When I was a child, my parents were relatively strict. They brooked little in the way of nonsense—and no sass—from me and my brother. They taught us how to be sober, industrious, capable adults. They wanted us to be strong, not so that we could terrorize the neighborhood or gain unfair advantage over our fellow men, but because life is unpredictable and sometimes hard, and you never know when you will need strength, will power, and sober attention to survive it. And they did all this without preaching or ever using words like “sober,” “capable,” or “strong.” They operated instead through setting examples and by turning common experiences into life lessons.
In our household, weakness and disability were not failings to be ashamed of but limitations to be overcome. If we were not strong in some area, then practice in order to become strong at it or find a way to compensate for the weakness. If we ever should have a disabling condition, then then we would compensate it, fix it, or cope with it in silence. If we made a mistake, then admit the error, try to correct it, and move on. Apologize as necessary, but only from a position of confidence and personal strength. As people with good standing in the community, a good education and proper upbringing, and access to family resources, we were supposed to be among those on whom others could count for assistance in emergencies or call for help in time of need.
The family ethos was to pay our way, do our duty, support the local community and the broader civilization, and stand on our own two legs. That was what it meant to be an adult in the larger world. We didn’t impose on anyone. We asked for no special favors. But we also kept what belonged to us and took care of it. And we didn’t back down from doing what was fair and right, either for ourselves and family or for others in our circle and our community.
But now I sense a change in the culture around me. It seems that people these days act—or are expected to act—as if disability and weakness were sources of strength and pride. They have become a sign that the community, the culture, the world owes you special consideration if not a bounty and some financial compensation. Maybe the world does owe you that, especially in particular cases like a civil suit, breach of contract, or class action, but my father would have suggested you’re a fool to expect that anyone else is actually going to pay it. Count the money after it’s in your hand.
The current culture also seems to suggest that a bristling sensitivity to personal sleights, to acts of disrespect based on gender, race, or ethnicity, and to loss of face or character in any situation should be appropriate to a well-balanced adult. And that these damages to the spirit must be redressed as a form of social justice and should carry the same weight as physical injury or damages to health and property. My mother would have called this attitude “wearing your heart on your sleeve” and suggested that this is not a survival trait.
For one thing, being overly sensitive and ready to take offense puts you in the crosshairs of the world’s bullies, road-ragers, and careless or thoughtless people. Your sensitivity makes you vulnerable to the hurts that life is all too ready to dish out, and it will require you—if you are consistent and conscientious in your approach to the world—to be constantly on the verge of taking offense and then being forced to take action. In the way that I was brought up, this is too much like work. Far better to develop a thick skin, ignore the offense—but mark the offender for future reference as someone to distrust or avoid—and then go on about the business that is important to you.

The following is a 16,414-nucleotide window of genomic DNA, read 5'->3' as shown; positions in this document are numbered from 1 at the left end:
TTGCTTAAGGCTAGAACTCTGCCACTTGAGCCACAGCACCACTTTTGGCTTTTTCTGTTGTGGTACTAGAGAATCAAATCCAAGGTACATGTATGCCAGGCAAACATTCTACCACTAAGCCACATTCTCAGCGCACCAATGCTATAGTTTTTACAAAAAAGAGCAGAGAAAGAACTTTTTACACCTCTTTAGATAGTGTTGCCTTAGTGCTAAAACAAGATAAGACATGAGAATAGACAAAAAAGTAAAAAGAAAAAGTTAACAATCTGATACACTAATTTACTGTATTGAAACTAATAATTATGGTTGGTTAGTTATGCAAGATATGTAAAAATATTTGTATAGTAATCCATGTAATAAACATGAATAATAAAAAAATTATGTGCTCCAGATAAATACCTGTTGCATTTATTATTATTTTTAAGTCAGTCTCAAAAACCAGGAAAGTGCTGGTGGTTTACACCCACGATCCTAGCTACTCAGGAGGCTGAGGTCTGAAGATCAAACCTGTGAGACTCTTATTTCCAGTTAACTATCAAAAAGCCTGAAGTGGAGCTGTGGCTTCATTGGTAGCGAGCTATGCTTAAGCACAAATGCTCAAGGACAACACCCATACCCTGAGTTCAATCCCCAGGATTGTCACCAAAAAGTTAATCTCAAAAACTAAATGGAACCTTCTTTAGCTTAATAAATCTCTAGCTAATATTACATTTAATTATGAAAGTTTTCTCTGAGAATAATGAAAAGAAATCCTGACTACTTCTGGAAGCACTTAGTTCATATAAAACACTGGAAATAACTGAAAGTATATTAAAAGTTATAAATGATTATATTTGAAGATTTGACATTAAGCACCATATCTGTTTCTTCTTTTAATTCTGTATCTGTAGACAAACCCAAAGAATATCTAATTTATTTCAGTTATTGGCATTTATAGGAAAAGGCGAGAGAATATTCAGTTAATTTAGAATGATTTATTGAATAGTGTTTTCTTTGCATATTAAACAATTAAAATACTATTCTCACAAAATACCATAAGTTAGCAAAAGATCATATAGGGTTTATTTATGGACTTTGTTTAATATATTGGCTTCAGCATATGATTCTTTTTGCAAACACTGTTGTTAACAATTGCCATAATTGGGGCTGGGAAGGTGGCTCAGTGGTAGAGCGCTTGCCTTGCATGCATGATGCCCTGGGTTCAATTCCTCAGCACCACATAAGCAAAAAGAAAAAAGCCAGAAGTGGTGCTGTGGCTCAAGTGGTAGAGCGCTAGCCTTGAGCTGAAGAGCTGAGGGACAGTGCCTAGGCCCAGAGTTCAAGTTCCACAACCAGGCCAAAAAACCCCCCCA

For another thing, wearing your hurts, your desires, and other aspects of your personal self so openly seems … insecure. In my family, what a person really thinks and feels, desires and needs, likes and dislikes are all matters for discussion only with other family members and intimate friends. An adult, a well-balanced individual with business to attend to, wears a personal face for that inner circle and a public face for everyone else. To expose those hurts and desires to the world at large is to give potentially unfriendly forces too much information. Your enemies—or those with an interest in becoming such—will know how to practice on you. The situations that can make you register offense or psychological hurt are usually related to your own insecurities and your inner sense of weakness or inadequacy. Why would you want to show the world at large any other persona than that of a self-sufficient, responsible, capable, balanced adult, someone with unknown access to personal and physical resources, and with unguessable limits as to your patience, tolerance, and goodwill, or to your capacity for animosity and rage?
Asking others to give you their pity and support and suggesting that they must act carefully and walk in circles around you to avoid giving you offense is a bad strategy. It is asking too much of the world. Living your life on those terms is putting yourself and your weaknesses at the center of others’ concern. That’s a nice situation, if you can get it. But the reality—as any well trained and well brought up child would know—is that you are just not that important. Not to the world. Not to the public space beyond your family and your intimate circle. And perhaps not even to them.1
To believe otherwise is conducive to neither spiritual nor physical strength. It is, in my view—and in the view of my parents and the generation they represented—a sign of weakness and vulnerability. What the world, that public space, and most of your family and friends expect from you as an adult is strength, capability, patience, persistence, and the ability to cope.
1. Unless, of course, you are the actual Prince of Wales and not the pauper Dauphin-in-hiding.